Newly discovered leukodystrophy in children: Potential cure

Date: Source: IDIBELL-Bellvitge Biomedical Research Institute Summary: Medical researchers have uncovered a novel disease of children affecting the brain white matter -- the myelin sheath --, leading to severe incapacity and death in some cases. These defects were corrected by a treatment with fingolimod, a drug in use for Multiple Sclerosis which interferes with this pathway.

FULL STORY

The Neurometabolic diseases research team at IDIBELL and CIBER of Rare diseases (CIBERER), led by ICREA Professor Aurora Pujol, has uncovered a novel disease of children affecting the brain white matter -the myelin sheath-, leading to severe incapacity and death in some cases.

The gene causing the disorder is called DEGS1 and was identified using whole exome sequencing (WES) of 19 patients from around the globe (China, Iran, Morocco, USA, and France). "Sample collection for such a rare disease was extremely fast thanks to our collaboration with reference centers for leukodystrophies in France (Dr Odile Boespflug-Tanguy) and in Baltimore (Dr Ali Fatemi), and to the freely accessible genomic information exchange platform GeneMatcher," Dr Pujol explains.

DEGS1 is an enzyme of lipid metabolism that converts dihydroceramides to ceramides, at a hub essential for brain function. Indeed, defects in other enzymes along this pathway cause similar rare diseases like Krabbe disease or Metachromatic Leukodystrophy, also affecting the myelin..

A zebrafish model with deficient DEGS1 function was generated in the laboratory of Dr Cristina Pujades, UPF Barcelona, and exhibited swimming difficulties, loss of myelin forming cells (oligodendrocytes) and ceramide imbalances. These defects were corrected by a treatment with fingolimod, a drug in use for Multiple Sclerosis which interferes with this pathway. "These results pave the way to clinical trials, illustrating the transformative impact of clinical and functional genomics in the continuum from diagnostics to treatment," adds Dr Pujol.

Story Source:

Materials provided by IDIBELL-Bellvitge Biomedical Research Institute. Note: Content may be edited for style and length.

Journal Reference:

Devesh C. Pant, Imen Dorboz, Agatha Schlüter, Stéphane Fourcade, Nathalie Launay, Javier Joya, Sergio Aguilera-Albesa, Maria Eugenia Yoldi, Carlos Casasnovas, Mary J. Willis, Montserrat Ruiz, Dorothée Ville, Gaetan Lesca, Karine Siquier-Pernet, Isabelle Desguerre, Huifang Yan, Jinming Wang, Margit Burmeister, Lauren Brady, Mark Tarnopolsky, Carles Cornet, Davide Rubbini, Javier Terriente, Kiely N. James, Damir Musaev, Maha S. Zaki, Marc C. Patterson, Brendan C. Lanpher, Eric W. Klee, Filippo Pinto e Vairo, Elizabeth Wohler, Nara Lygia de M. Sobreira, Julie S. Cohen, Reza Maroofian, Hamid Galehdari, Neda Mazaheri, Gholamreza Shariati, Laurence Colleaux, Diana Rodriguez, Joseph G. Gleeson, Cristina Pujades, Ali Fatemi, Odile Boespflug-Tanguy, Aurora Pujol. Loss of the sphingolipid desaturase DEGS1 causes hypomyelinating leukodystrophy. Journal of Clinical Investigation, 2019; DOI: 10.1172/JCI123959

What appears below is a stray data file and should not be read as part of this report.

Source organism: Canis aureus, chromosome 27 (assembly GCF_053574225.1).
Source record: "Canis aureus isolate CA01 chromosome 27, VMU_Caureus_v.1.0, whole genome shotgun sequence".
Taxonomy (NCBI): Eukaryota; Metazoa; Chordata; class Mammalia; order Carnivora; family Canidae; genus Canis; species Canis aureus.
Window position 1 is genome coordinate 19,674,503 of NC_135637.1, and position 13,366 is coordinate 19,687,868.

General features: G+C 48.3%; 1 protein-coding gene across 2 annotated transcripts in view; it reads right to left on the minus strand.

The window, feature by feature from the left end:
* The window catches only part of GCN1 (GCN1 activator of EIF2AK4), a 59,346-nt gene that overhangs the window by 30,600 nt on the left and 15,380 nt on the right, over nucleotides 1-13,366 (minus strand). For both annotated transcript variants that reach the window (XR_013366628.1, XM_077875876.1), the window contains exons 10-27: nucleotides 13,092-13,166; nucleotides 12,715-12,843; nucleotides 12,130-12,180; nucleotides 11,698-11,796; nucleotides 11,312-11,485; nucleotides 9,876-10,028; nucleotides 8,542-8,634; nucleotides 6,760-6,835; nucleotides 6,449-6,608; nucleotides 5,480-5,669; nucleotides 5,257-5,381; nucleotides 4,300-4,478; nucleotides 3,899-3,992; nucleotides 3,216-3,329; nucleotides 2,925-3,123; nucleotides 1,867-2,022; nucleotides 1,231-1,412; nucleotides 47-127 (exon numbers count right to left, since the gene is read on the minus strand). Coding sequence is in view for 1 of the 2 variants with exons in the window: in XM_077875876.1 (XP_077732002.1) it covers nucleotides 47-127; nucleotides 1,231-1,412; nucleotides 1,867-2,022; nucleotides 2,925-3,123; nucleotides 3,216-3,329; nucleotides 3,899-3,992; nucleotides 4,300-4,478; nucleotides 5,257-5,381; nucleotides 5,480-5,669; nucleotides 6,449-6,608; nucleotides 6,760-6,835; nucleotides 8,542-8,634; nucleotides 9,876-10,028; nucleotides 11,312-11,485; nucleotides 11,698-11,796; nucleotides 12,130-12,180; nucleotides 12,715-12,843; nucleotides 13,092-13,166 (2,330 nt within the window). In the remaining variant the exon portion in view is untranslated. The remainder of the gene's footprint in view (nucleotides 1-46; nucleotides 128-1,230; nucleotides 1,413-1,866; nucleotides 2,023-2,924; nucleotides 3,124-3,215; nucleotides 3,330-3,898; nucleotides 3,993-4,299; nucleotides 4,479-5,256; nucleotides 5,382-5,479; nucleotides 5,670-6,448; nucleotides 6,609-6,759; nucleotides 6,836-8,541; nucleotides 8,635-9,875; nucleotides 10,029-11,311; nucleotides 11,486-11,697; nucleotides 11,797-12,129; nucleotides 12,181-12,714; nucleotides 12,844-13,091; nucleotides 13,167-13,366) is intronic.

Cite This Page:

IDIBELL-Bellvitge Biomedical Research Institute. "Newly discovered leukodystrophy in children: Potential cure: The gene that causes the disease is called DEGS1 and its defect may be counteracted with fingolimod." ScienceDaily. ScienceDaily, 10 January 2019. <www.sciencedaily.com/releases/2019/01/190110082651.htm>.

IDIBELL-Bellvitge Biomedical Research Institute. (2019, January 10). Newly discovered leukodystrophy in children: Potential cure: The gene that causes the disease is called DEGS1 and its defect may be counteracted with fingolimod. ScienceDaily. Retrieved September 17, 2019 from www.sciencedaily.com/releases/2019/01/190110082651.htm

IDIBELL-Bellvitge Biomedical Research Institute. "Newly discovered leukodystrophy in children: Potential cure: The gene that causes the disease is called DEGS1 and its defect may be counteracted with fingolimod." ScienceDaily. www.sciencedaily.com/releases/2019/01/190110082651.htm (accessed September 17, 2019).


RELATED STORIES

Jan. 22, 2019 — diseases such as Multiple Sclerosis are characterized by damage to the 'myelin sheath', a protective covering wrapped around nerve cells akin to insulation around an electrical wire. ... read more

Nov. 30, 2018 — An international research team has discovered a mechanism that regulates the regeneration of the insulating layer of neurites. This insulation coating, also referred to as myelin sheath, is crucial ... read more

May 5, 2016 — A recent study combined two related but different imaging techniques to non-invasively track the rate at which nerve fibers in children's brains become wrapped in myelin. The work could lead to ... read more

Apr. 22, 2015 — Several drugs could lead to new treatment options for Multiple Sclerosis, including two drugs that effectively treat MS at the source, in vivo, researchers report. At the pathological level, MS is a ... read more

Stroke drug may also prevent Alzheimer's disease
Food allergies linked to increased disease activit...
 

Comments

No comments made yet. Be the first to submit a comment
Already Registered? Login Here
Guest
Friday, 13 December 2019

 
 

Follow Us on Twitter

Follow Us On Twitter - Image